Taking a look at the latest public opinion polls, it appears President
Obama got at least a modest bump following last week’s Democratic
convention in Charlotte, North Carolina. This may or may not be
significant, but at the very least it suggests a bit of a lost
opportunity for the presidential campaign of Republican Mitt Romney.
Heading into the party conventions, the polls had the race basically
tied. The Republican convention in Tampa, Florida seemed to set up the
Romney campaign for an opportunity in which they could better connect
with the public as to who their candidate is, what he stands for and why
people should like him more.
But a film highlighting Mitt Romney’s personal qualities was eliminated
from the precious 10-11pm hour of network television the final night of
the Republican convention. Instead, viewers got Hollywood icon Clint
Eastwood, who decided at the last minute he’d like to yell at a chair
(holding an imaginary President Obama) while thousands inside the
convention hall and millions more watching at home squirmed uneasily.
The result was a classic lost political opportunity. Mr. Romney did a
credible job in delivering his speech, but the post-Republican
convention polls showed at best a one-point bump in popularity. Granted
this is a close race and has been from the beginning, but coming out of
Tampa with very little to show in terms of momentum and changing the
public’s view of Mr. Romney was not the outcome Republicans wanted.
Obama Bump Thanks to Bill and Michelle
The final word on President Obama’s post-convention bounce will come
within a few days as the pollsters digest voter reactions to the
Democrats’ Charlotte convention. I was struck by the energy among
Democrats I found there for the upcoming campaign.
I had figured the Republicans would be all revved up to beat the
president in November, even if they weren’t convinced that Mitt Romney
was the best guy to carry them into battle. The Democrats also put on a
good show and managed to do a better job of presenting their party
positions on foreign policy and even national security, something the
Republicans usually had an advantage on.
The Democrats also had some powerful surrogates—First lady Michelle
Obama and former President Bill Clinton. It looks as though Mr. Clinton
will win the gold as the best speaker from both conventions, giving the
president a huge boost, especially with moderates who’ve been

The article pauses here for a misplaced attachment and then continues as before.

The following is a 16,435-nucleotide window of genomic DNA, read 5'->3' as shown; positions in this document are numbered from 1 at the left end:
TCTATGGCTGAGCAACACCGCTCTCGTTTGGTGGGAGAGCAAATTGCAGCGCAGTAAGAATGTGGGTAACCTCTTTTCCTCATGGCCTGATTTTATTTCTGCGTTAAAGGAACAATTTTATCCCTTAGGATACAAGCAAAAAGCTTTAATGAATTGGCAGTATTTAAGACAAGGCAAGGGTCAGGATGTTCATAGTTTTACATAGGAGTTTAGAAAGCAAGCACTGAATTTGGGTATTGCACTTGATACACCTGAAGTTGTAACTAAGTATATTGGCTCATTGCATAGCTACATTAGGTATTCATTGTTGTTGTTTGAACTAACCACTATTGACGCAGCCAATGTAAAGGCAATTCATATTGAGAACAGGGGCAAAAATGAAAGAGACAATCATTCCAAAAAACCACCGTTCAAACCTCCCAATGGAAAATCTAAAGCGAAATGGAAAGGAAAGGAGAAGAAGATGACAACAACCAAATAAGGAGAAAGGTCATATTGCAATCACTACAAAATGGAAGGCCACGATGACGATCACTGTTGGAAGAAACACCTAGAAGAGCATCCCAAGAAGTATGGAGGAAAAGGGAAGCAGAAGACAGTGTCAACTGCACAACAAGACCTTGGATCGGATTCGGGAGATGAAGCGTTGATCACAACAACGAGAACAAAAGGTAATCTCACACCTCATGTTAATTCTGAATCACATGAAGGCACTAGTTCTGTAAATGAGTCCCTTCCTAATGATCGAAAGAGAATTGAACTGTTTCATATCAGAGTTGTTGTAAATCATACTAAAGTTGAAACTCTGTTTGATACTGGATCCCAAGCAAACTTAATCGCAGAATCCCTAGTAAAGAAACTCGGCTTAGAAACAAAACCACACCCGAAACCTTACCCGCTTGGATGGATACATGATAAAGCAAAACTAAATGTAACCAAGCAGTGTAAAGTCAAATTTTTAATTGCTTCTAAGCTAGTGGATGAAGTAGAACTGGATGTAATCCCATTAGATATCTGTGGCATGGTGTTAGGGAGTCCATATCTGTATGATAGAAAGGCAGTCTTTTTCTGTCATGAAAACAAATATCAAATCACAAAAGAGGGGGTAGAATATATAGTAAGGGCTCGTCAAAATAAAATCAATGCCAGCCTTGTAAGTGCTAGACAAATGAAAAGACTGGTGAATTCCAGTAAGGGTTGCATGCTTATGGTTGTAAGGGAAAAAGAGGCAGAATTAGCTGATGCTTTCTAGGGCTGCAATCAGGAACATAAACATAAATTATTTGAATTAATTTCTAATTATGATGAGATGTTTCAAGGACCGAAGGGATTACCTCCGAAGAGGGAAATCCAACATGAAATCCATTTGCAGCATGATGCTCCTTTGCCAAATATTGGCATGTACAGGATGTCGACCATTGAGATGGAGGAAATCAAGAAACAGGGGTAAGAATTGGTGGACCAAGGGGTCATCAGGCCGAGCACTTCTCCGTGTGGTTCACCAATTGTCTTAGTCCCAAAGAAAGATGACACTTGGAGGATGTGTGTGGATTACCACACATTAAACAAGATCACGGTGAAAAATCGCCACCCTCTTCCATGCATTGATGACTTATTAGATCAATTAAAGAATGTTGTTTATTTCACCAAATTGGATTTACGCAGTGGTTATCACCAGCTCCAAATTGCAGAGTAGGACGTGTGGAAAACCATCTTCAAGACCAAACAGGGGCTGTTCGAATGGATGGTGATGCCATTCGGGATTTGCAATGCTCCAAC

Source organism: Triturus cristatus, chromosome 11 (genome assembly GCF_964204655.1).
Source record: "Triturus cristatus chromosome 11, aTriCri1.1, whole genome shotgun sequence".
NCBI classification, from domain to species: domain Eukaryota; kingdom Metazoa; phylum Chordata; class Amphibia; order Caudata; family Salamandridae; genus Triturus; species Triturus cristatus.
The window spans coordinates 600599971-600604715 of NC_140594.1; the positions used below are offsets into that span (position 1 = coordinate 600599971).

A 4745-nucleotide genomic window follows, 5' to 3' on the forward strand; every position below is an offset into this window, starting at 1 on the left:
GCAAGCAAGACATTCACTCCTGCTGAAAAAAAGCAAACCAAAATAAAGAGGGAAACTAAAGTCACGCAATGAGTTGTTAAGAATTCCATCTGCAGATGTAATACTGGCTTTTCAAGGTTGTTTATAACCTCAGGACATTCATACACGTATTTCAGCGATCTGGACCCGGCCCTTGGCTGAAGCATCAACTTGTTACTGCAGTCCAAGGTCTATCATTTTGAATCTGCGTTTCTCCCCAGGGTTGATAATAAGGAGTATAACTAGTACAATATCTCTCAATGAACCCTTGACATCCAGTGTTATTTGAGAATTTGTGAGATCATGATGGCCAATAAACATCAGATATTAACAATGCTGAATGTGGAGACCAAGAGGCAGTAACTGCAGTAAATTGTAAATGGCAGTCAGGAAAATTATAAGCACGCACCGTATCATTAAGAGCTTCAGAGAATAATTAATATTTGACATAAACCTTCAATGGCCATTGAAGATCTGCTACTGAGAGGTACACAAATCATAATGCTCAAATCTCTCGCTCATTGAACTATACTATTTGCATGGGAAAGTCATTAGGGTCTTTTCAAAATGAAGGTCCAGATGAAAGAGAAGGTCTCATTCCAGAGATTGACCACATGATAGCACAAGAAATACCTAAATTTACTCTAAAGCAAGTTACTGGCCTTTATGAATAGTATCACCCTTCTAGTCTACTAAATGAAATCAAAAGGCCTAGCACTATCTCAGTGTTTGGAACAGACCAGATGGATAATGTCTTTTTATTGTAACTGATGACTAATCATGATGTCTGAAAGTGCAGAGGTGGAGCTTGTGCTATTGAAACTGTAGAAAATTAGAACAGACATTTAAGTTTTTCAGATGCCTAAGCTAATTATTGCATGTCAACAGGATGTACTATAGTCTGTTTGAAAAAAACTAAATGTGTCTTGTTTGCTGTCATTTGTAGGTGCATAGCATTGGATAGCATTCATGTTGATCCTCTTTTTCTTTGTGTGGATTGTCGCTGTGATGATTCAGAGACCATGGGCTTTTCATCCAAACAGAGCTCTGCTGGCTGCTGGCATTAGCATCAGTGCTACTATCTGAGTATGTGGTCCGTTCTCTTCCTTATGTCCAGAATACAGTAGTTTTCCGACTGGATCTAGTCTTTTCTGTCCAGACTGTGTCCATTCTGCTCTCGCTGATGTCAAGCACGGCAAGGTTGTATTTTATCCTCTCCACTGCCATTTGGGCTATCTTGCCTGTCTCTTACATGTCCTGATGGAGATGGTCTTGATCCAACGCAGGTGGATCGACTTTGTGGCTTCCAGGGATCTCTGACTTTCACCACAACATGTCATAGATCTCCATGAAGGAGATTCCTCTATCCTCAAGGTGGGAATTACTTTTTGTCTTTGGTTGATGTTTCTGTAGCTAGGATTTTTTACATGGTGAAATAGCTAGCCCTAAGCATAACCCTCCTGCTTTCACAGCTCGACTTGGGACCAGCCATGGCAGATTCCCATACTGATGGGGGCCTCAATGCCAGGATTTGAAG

disappointed in Mr. Obama’s handling of the economy and his inability to
solve political polarization in Washington (as if any one politician
The president’s speech was solid but not spectacular, in the view of
many Democratic delegates. But the contrasts the Democrats were able to
draw with Republicans on a host of social issues and their attention to
women voters gave them a leg up over the Republicans heading into the
final weeks of the campaign.
Debates Make or Break
So now we have Mr. Romney looking ahead to the presidential debates as
perhaps his last chance to alter the dynamics of the race. His selection
of Paul Ryan as his vice presidential running mate didn’t seem to have
much impact on the polls, probably because that choice doesn’t really
speak to moderates looking for some sort of ‘game changer’ that would
make them more likely to abandon the president and fall in behind Mr.
And now we have the aftermath of the conventions, where the president
seems to have pulled into a slight lead. All this points to the
importance of Mr. Romney needing to make his case in a series of three
presidential debates beginning October 3rd in Denver.
Most of the time, the debates don’t produce a clear winner and
likelihood of either candidate land a “knock-out” blow seems remote.
Often they focus on non-verbal moments like President George H. W. Bush
checking his watch in 1992 or Al Gore sighing in his matchup with George
W. Bush in 2000.
It’s possible the Obama campaign will adopt a strategy to play defense
in the debates and simply try to deny Mr. Romney the chance to score any
significant points. But from the point of view of the Romney campaign, I
think they will need to be aggressive, knowing full well that unless he
can find a way to alter the current dynamic of the race in the next few
weeks, it’s possible the president will be able to hang on to his modest
lead and run out the clock on the Republicans by election day November
Of course, putting too much emphasis on an aggressive debate performance
is risky. Mr. Romney did well in the Republican primary debates earlier
this year. In fact, I would argue that is a key reason why he was able
to prevail and become the nominee.
during his Republican convention speech, Mr. Romney tried to appeal to
disenchanted Obama supporters with a less confrontational tone.
Apparently, he hoped to win over moderates who still like the president
but believe his policies have failed.
But switching tone in the debates to an aggressive attack mode risks
alienating that small pool of remaining undecided voters who may retain
a measure of affinity for the president even though they are unhappy
with the economy and the general direction of the country.
Going into the debates, both campaigns are aware that voters may be open
to firing President Obama because of the weak economy. But the Romney
camp has yet to make a convincing argument that voters should hire their
guy, either because they don’t like him, haven’t heard enough specifics
about his policies or aren’t sure he could really do much better anyway.
In any event, the debates shape up as Mitt Romney’s last/best/perhaps
only hope to win the White House in 2012.